Wearing a white jacket with light blue accents and a button with Cushing's picture, Ensign stood next to the president as the citation was read and a soldier held up a shadow box with the medal and brass name plate.
Ensign has visited Gettysburg many times and stood at the spot where her ancestor fell next to his artillery gun. A spot now memorialized with a stone marker.
"I remember being very, very proud to see a stone in his name. Gettysburg was a part of our family history," Ensign said.
Family members attending the ceremony included several named Cushing or Alonzo. Some learned of each other through efforts to trace the family tree for the Medal of Honor ceremony, said Ensign's niece Jessica Loring. In Washington, D.C., this week, family members met Zerwekh for the first time.
"We owe a great debt to her for doing this," said Loring.
Cushing's family wants to loan his Medal of Honor to museums and schools, Loring said, "because it's important to show the price of freedom."
On Friday, Cushing will be inducted into the Pentagon Hall of Heroes in a ceremony performed for all Medal of Honor recipients. Later this month, the Navy cruiser USS Gettysburg will honor Cushing by naming its officer's dining hall after him. Next week, the U.S. Military Academy will add his name to its memorial to graduates who earned the Medal of Honor.
An 1861 West Point graduate, Cushing was encouraged by his mother to attend because there was no other way he could afford a college education. His brother William attended the Naval Academy at Annapolis and served during the Civil War as a naval commander.
While researching his 1993 biography "Cushing of Gettysburg: The Story of a Union Artillery Commander," Kent Masterson Brown read Cushing's letters and journals and learned he was a fierce patriot who acted as a father figure to his younger brothers. Before Gettysburg, Cushing fought at Antietam, Fredericksburg and Chancellorsville, as well as the Battle of Bull Run, occasionally serving as a topographical engineer because he was good at drawing and mapmaking.
On July 3, 1863, he was commander of Battery A, 4th U.S. Artillery which was stationed on Cemetery Ridge near a small grove of trees in a confined spot known as "the Angle" because of a stone fence used by Union troops on the third day of the battle.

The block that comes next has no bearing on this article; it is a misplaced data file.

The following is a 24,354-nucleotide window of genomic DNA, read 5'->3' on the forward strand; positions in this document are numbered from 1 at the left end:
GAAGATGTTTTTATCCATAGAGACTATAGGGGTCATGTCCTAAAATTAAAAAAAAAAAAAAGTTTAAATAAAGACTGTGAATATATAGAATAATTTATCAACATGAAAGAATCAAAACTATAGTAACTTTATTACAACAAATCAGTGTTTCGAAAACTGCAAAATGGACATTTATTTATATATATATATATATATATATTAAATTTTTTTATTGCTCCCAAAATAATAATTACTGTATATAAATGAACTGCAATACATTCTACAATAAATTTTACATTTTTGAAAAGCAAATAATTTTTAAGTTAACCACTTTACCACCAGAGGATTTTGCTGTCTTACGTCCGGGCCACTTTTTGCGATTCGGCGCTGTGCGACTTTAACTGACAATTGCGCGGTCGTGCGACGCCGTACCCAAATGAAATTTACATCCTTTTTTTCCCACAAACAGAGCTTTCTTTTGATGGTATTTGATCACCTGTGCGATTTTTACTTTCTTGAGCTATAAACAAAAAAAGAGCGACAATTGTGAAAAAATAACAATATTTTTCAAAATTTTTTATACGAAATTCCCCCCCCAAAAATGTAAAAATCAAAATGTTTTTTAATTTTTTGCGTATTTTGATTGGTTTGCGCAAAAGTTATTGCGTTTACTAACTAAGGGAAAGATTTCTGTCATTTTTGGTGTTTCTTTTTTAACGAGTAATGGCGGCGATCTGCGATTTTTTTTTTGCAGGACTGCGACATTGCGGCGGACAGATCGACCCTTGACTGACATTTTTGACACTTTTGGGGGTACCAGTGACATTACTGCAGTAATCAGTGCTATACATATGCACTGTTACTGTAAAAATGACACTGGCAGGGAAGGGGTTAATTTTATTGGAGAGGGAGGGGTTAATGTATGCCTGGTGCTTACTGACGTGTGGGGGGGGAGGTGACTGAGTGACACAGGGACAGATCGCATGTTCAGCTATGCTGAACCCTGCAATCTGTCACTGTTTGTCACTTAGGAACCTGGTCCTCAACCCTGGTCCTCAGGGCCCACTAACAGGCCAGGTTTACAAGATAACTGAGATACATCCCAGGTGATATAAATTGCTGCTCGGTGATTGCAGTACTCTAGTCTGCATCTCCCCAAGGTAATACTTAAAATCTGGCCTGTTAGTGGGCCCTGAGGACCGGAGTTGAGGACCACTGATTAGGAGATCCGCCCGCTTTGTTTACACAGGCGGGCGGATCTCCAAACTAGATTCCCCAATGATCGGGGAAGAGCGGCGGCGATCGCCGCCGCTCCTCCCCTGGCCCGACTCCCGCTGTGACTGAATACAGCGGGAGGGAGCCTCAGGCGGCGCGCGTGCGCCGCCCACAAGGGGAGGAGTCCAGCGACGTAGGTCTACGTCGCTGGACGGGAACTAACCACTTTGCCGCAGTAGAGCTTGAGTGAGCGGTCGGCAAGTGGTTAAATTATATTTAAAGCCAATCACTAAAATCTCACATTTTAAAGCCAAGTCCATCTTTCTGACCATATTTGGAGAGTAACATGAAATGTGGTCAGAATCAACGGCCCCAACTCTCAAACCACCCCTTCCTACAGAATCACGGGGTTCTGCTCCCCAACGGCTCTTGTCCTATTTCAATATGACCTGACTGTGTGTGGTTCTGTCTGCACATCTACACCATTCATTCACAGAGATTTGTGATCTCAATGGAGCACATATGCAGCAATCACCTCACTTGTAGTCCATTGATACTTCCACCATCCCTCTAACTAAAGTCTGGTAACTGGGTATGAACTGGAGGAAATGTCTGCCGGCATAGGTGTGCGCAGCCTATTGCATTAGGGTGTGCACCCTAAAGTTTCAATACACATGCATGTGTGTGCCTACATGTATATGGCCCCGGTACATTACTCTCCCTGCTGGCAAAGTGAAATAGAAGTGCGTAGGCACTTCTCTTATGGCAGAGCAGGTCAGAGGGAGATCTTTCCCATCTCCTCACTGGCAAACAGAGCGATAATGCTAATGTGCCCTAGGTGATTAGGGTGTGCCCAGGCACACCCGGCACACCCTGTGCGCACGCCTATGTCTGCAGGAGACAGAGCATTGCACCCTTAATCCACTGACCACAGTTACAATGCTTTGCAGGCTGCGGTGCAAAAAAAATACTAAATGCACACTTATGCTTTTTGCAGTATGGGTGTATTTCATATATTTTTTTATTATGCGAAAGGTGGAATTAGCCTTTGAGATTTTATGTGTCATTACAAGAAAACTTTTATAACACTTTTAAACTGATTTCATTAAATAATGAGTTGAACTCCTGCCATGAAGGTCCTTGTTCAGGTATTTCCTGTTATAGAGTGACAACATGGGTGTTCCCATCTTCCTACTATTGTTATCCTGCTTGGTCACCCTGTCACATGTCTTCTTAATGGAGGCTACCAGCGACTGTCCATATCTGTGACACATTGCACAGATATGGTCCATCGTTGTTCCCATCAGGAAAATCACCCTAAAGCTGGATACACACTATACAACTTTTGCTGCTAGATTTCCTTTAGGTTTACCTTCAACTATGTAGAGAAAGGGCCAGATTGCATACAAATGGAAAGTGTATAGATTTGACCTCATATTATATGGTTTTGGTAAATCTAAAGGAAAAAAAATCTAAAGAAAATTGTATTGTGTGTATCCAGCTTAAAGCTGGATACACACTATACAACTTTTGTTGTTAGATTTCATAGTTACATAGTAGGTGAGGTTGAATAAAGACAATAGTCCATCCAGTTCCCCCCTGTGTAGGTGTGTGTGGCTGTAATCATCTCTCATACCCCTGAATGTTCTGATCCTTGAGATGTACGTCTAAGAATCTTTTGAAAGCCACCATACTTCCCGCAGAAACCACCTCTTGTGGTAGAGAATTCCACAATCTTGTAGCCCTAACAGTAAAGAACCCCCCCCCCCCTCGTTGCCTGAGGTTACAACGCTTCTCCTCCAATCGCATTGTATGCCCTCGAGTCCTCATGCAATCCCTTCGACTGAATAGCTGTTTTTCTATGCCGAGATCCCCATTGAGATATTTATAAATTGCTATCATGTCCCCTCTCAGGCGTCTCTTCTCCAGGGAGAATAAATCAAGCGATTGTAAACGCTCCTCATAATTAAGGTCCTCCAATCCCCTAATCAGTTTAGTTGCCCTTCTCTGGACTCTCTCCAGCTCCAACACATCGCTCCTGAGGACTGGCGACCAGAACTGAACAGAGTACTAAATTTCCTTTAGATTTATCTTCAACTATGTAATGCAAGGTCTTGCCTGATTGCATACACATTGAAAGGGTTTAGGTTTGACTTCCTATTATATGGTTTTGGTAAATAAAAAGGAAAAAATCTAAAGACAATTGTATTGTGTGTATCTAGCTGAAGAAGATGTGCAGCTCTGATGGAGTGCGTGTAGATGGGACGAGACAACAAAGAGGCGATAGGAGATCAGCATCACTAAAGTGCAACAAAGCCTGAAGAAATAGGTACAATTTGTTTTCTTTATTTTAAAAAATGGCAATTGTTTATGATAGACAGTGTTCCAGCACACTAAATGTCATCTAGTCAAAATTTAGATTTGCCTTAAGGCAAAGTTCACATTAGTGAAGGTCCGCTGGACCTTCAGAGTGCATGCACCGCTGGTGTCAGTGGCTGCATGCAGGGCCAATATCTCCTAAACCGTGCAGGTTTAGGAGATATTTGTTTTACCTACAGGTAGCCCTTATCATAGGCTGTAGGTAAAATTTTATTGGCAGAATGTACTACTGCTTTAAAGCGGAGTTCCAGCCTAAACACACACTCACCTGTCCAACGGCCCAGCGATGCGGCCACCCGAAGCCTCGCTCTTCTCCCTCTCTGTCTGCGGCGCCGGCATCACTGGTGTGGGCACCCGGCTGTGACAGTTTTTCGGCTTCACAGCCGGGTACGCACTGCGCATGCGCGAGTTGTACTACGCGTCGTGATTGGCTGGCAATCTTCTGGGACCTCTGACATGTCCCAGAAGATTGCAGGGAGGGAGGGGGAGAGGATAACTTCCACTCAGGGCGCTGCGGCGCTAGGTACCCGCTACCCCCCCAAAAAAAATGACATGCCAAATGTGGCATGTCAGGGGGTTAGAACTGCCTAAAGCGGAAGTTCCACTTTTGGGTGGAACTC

The Angle was front and center of Pickett's Charge. Before that desperate and ultimately disastrous gamble, Confederate artillery launched a ferocious bombardment that practically wiped out Cushing's unit. Soldiers in blue and gray were only a few hundred yards away from each other, trying to kill their enemy.
"This is the last great effort (Gen. Robert E.) Lee is trying to make for the Confederacy. He'll play every card he can," said Paul C. Jussel, a military studies professor at the U.S. Army War College. "Ultimately, it doesn't work and Cushing had a lot to do with that."
At one point, some of Cushing's men tried to flee after the wheel of their 3-inch ordnance rifle was destroyed and he pointed his pistol while ordering them to replace the wheel and return to their battle station, said Brown. As Cushing held his thumb in the vent of his artillery guns to prevent gases from escaping, his leather glove was burned away. When his body was later recovered from the battlefield, doctors discovered the flesh of this thumb had burned to the bone.
During the Confederate bombardment Cushing was struck in the shoulder and abdomen. Holding his guts in his hand he continued to exhort his soldiers. Historians estimate it was two hours from the time of his initial wounds until he was killed.
Though his 1st sergeant, who would receive the Medal of Honor, encouraged him to seek medical aid, Cushing refused to leave.
"He said 'No, I'll fight it out or die in the attempt,' " said Brown.
When he was buried at West Point, Cushing was laid to rest underneath a tombstone inscribed "Faithful until death."